Cooking bacon
Checking the cured meats

“Part of the challenge is the product,” Bowers says. We use pasture raised, raised humanely and fed wholesome diets,” he says. “The taste is there and you can see it in the pig — for example, their glands are bright red, not green and sickly,” as he’s seen in other pigs.

Miami Smokers’ cases are stocked with fresh sausages (Italian, Mama T’s Thai and maple habanero breakfast patty were available the day we visited); bacon made from heritage pork, dry cured and aged for 30 days; and salamis. On the walls, in shelves built into a massive piece of salvaged art, bacon jerky, candied bacon and smoked salt are stacked for sale. They also sell eclectic hand-crafted foods: local honey from Keez Beez; Chef Allen’s Urban Pickles; rock candy from Raley’s Confectionary in Tallahassee; Nic & Luc’s preserves and Coconut Cartel coconuts. You can also get a shot of slightly carbonated Awaken Cold Brew from Relentless Roasters on tap.

Knaus Berry Farm Instagram


Thanks to a social media connection, the pair recently struck up a collaboration with Knaus Berry Farm, the seasonal bakery and produce stand in the Redland where customers line up for hours every Saturday for their cinnamon buns. “I made a comment on one of their Instagram bacon posts, and they jumped on it, so we made a play date,” says Knaus’ Tom Blocher. Knaus added their bacon to the last batch of cinnamon buns of the day, and followers couldn’t stop talking about it. “It worked pretty well,” says Blocher, enough to consider it for their next season in 2016. “They’re great guys.” They’re also working with Fireman Derek’s Pies in Wynwood, where bacon fat biscuits are on the menu.

Miami Smokers products are now in a number of restaurants, including the Matador at The Edition, Seagrape at The Thompson, Kush and LoKal, Wynwood Brewery, BoxElder, and the Cafe at Books and Books. But to achieve total bacon domination, they want to sell their products nationally. “The goal from the beginning was to do wholesale bacon products,” says Barrientos.

That doesn’t mean they’ll value their sandwich shop any less, though. They’re getting residents in their working-class neighborhood and beyond. “We’re a destination,” he says. “People are coming from Boca and the Keys. One of the coolest things is hearing people say this is the best sandwich they’ve ever eaten.”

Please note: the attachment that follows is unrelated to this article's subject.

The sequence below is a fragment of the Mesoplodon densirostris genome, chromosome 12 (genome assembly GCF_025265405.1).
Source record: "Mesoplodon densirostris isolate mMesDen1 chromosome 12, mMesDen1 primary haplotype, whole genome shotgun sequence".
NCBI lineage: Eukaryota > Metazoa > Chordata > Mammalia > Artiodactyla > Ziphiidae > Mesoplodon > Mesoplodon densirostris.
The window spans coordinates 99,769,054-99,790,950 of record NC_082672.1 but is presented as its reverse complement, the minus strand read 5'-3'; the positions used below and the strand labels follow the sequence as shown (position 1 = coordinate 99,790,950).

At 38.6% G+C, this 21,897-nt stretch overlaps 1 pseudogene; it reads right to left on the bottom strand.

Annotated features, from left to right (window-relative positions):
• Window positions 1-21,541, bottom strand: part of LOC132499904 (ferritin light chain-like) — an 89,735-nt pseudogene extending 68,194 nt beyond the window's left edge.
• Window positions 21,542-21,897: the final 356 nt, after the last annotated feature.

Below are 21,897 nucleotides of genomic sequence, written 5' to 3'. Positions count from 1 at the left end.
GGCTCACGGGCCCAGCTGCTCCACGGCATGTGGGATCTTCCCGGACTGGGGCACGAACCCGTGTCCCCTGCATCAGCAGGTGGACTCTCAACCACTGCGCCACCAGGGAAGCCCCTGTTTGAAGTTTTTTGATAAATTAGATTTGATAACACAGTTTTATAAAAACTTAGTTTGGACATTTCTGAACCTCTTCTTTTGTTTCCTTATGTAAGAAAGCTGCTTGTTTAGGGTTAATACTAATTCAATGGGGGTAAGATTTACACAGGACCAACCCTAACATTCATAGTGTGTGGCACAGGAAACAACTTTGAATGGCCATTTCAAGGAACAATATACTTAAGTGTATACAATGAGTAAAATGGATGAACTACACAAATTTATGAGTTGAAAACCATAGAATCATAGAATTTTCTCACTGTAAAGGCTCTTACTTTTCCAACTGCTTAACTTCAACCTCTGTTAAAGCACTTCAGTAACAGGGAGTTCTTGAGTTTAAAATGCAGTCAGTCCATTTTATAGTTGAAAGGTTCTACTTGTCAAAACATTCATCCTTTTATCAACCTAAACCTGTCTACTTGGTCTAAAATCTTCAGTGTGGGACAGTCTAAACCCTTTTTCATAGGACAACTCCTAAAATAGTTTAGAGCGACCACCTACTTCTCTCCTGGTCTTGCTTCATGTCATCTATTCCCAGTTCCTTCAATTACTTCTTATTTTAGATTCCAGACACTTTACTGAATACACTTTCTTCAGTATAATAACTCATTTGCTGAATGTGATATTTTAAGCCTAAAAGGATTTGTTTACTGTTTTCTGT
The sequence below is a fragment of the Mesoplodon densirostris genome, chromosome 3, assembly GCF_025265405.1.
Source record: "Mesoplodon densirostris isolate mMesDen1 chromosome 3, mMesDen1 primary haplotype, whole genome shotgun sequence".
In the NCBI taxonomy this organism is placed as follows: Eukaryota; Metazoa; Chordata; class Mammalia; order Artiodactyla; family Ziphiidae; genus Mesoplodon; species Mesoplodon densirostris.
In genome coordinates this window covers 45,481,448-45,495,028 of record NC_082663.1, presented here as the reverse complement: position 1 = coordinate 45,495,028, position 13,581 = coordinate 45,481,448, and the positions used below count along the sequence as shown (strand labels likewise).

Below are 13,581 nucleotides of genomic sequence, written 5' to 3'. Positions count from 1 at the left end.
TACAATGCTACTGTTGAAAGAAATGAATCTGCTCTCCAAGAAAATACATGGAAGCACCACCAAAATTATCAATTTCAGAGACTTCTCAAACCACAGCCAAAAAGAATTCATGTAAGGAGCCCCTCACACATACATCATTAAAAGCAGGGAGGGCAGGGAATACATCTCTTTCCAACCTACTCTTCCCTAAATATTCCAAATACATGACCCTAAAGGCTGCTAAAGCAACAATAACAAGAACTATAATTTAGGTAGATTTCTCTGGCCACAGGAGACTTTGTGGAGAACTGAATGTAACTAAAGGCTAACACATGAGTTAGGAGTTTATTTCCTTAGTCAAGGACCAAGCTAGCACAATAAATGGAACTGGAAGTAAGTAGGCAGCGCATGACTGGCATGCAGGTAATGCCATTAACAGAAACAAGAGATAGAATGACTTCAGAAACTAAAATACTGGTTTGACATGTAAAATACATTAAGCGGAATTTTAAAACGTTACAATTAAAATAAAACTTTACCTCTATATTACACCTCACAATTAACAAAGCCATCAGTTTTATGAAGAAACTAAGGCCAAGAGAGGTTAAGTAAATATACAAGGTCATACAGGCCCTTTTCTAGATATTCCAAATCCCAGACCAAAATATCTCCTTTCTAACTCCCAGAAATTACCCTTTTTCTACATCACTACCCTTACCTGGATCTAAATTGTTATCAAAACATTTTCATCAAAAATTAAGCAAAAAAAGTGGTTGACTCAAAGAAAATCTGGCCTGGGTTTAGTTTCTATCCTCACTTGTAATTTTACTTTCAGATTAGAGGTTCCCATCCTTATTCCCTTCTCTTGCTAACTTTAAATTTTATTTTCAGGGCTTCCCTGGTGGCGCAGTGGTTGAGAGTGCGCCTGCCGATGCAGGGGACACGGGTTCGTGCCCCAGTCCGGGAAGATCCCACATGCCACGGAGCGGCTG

Prepping lunch in the kitchen
Making cured meats
Curing meat in bins
Skinning a boar

Found a Cure

At Miami Smokers, you can grab a sandwich or pick up a package of sausage or bacon - it’s all made on premises. Andres Barrientos preps for lunch in the kitchen, where daily dishes are made. To make sausages and cured meats, they use a series of rooms with different purposes that are coded to different temperatures. Here, bacon is being ground to use in Knaus Berry Farms cinnamon buns. Jason the intern is stuffing fresh sausage. In the curling room, kept at 38 degrees, slabs of pork belly are sprinkled with salt, sugar and spices and stacked in bins. Other bins contain pigs feet being cured for trotter terrine. The salt pulls out the moisture and the meats lose 20 percent of their weight in two weeks. Salamis, bacon and prosciutto goes to another room kept at 55 degrees, where it dries out. James Bowers uses a tester to check the pH. Meats cure anywhere from a few weeks to three months, depending on the product. For a smoky flavor, bacon and meats can go into the cold smoker. The process turns the pale pork a rich caramel color and makes it firmer. Andres skins a wild boar brought in by a fan.

360 NW 24 Ave., Miami
The sandwich shop is open 10-6, selling packaged products like baconjerky ($6) and candied bacon ($6), and sandwiches made with their bacon, sausages and Berkshire pork ($9-13). They plan to open earlier for breakfast.

Article from Edible South Florida at http://ediblesouthflorida.ediblecommunities.com/shop/high-hog
Build your own subscription bundle.
Pick 3 regions for $60